Prophetic Intelligence Briefings
Benedict XVI Refuses to do Interfaith Prayers · November 01, 2011
On the 25th anniversary of the first daylong prayer for peace in the town of Assisi, Italy, Pope Benedict XVI presided over 300 religious leaders representing a “rainbow of faiths.”
“But unlike the 1986 event and successive ones in 1993 and 2002, there was no time given for any type of communal prayer. Benedict had objected to the 1986 event and didn’t attend because he disapproved of members of different faiths praying in the presence of one another.”
Benedict opposes “religious relativism,” or religious pluralism, hence his version of the day of prayer did not give the appearance of combining different beliefs and practices.
Being the consummate Catholic theologian, Benedict XVI teaches and defends the idea that there is only one true religion, the Roman Catholic faith and that all others are illegitimate.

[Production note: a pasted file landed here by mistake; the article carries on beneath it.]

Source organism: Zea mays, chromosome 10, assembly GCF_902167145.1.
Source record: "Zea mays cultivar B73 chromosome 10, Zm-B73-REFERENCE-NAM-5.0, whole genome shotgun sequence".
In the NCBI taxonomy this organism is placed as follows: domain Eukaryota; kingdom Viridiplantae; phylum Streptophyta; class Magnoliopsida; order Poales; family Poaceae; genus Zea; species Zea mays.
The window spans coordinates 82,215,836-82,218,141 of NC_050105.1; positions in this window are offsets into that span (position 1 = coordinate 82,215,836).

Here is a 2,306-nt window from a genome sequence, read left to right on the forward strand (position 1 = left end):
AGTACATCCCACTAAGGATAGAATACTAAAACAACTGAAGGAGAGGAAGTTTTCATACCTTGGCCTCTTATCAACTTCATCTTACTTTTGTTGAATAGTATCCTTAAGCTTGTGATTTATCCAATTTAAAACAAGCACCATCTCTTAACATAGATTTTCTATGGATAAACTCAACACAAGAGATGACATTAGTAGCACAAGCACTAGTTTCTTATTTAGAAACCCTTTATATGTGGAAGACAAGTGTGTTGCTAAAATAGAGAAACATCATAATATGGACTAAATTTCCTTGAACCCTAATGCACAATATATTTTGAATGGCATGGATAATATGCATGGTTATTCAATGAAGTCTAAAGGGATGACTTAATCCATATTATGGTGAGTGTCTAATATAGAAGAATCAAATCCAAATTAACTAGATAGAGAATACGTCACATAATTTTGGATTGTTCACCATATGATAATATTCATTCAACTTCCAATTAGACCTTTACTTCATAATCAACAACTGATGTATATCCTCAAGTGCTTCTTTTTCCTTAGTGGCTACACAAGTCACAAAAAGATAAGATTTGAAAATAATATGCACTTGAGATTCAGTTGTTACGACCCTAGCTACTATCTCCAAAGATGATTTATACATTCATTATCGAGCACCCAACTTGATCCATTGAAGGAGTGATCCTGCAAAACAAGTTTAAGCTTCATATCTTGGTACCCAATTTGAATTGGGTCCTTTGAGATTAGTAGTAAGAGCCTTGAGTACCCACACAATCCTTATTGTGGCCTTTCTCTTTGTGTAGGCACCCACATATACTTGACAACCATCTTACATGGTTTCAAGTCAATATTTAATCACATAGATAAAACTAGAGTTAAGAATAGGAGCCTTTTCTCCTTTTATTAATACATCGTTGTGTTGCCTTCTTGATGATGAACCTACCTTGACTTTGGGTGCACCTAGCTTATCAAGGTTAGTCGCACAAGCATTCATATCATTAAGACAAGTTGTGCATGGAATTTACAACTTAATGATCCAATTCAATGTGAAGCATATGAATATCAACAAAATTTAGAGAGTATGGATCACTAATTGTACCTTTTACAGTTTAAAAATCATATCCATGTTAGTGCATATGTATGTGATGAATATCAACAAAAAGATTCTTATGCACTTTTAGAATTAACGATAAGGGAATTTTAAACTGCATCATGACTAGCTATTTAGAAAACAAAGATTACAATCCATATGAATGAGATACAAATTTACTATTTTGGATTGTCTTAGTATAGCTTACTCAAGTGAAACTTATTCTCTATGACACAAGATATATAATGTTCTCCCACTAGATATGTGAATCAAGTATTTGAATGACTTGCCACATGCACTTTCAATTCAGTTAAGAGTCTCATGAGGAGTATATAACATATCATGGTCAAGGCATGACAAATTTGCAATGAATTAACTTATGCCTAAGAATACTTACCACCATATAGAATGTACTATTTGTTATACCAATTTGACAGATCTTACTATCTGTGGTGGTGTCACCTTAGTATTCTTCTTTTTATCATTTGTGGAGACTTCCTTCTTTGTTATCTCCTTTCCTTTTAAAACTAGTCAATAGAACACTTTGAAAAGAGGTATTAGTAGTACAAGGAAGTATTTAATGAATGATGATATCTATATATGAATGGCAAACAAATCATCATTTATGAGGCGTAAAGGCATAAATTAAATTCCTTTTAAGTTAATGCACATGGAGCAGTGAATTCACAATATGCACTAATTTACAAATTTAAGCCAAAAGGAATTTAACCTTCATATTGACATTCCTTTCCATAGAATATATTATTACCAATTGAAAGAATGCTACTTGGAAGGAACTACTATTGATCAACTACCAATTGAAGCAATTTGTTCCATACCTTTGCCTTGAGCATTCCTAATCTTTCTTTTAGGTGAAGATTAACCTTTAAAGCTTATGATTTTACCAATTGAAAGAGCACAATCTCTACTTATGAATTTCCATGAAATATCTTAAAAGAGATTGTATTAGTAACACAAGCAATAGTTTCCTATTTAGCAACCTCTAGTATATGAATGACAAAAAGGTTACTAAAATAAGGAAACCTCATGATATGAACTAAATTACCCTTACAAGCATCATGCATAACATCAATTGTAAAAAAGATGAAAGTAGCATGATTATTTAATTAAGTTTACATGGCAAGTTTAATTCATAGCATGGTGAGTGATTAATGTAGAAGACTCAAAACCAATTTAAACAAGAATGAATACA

Benedict said that “nations are still full of discord and that religion is now frequently being used to justify violence,” which is often religiously motivated. But he said that it was wrong however, to “demand that faith disappear from daily life to somehow rid the world of a religious pretext for violence. He argued that the absence of God from people’s daily lives was even more dangerous, since it deprived men and women of any moral criteria to judge their actions.”
The Pope’s “removal of any communal prayer time — other than grace at the start and end of lunch — struck some as overkill. But the Archbishop of Canterbury Rowan Williams, the head of the worldwide Anglican Communion and one of the first speakers at the peace meeting, said the delegates weren’t gathered there to come to a ‘minimum common ground of belief.’ Rather, he said, the meeting would show the world that… different faiths provide the wisdom to draw upon in the struggle for peace.”
Everything from Nigeria’s Yoruba religion, to Buddhism, Shinto and Hindu religions, to Greek, Russian, Serbian and Belarusian Orthodox churches, were present, plus Lutheran, Methodist, Baptist, Jewish and Muslims. In addition there were Taoists, Jains and even a Zoroastrian in attendance.
“And all that dwell upon the earth shall worship him.” Revelation 13:8.